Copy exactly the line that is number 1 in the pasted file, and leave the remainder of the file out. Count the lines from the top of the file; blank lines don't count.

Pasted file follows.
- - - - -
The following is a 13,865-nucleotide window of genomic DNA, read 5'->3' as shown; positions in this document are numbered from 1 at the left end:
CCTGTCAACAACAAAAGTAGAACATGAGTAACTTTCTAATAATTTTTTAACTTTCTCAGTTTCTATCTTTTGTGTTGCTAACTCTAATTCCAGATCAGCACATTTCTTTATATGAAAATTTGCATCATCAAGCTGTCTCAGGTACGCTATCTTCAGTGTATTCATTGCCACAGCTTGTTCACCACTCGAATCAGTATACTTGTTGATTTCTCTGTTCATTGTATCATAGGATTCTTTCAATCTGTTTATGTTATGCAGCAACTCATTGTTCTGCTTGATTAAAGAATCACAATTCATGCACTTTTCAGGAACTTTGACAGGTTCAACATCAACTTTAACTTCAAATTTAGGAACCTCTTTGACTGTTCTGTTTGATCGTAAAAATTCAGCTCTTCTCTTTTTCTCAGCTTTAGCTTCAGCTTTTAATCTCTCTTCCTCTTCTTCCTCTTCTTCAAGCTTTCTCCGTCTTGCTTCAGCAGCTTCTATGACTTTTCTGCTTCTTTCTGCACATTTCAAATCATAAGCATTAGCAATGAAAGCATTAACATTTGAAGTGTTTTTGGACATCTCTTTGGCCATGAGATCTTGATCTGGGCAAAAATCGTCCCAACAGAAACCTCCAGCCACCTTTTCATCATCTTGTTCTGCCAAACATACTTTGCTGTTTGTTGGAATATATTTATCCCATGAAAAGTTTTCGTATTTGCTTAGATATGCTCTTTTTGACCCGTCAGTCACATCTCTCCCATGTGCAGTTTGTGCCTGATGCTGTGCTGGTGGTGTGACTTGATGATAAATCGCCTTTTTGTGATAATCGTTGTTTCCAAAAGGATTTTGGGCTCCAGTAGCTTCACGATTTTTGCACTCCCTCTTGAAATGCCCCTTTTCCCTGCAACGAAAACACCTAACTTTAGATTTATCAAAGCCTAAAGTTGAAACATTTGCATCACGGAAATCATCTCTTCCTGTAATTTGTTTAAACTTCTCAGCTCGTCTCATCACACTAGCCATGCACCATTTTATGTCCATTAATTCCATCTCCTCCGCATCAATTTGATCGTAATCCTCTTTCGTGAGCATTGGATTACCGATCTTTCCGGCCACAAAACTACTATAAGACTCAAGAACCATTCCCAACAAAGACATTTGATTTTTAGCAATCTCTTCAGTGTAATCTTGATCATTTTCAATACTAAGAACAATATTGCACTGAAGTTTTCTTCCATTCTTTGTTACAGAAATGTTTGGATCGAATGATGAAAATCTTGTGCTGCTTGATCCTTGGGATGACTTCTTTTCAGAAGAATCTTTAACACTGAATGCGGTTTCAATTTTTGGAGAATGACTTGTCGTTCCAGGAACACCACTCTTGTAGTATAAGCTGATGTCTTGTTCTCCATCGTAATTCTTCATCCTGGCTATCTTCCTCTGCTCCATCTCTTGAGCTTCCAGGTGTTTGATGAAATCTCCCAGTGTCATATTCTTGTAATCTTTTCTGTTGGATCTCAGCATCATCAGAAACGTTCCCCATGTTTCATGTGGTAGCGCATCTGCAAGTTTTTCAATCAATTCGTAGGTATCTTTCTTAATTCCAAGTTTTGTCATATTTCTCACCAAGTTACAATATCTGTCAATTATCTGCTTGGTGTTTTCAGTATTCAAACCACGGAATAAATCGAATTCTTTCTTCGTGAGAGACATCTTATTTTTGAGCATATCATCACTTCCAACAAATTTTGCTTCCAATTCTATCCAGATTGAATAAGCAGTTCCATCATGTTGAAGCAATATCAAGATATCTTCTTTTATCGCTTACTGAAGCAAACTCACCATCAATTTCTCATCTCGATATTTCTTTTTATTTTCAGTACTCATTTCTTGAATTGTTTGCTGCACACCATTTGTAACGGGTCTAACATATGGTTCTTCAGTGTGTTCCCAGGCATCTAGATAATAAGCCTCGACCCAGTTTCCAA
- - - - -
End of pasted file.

The following is a 13,865-nucleotide window of genomic DNA, read 5'->3' as shown; positions in this document are numbered from 1 at the left end: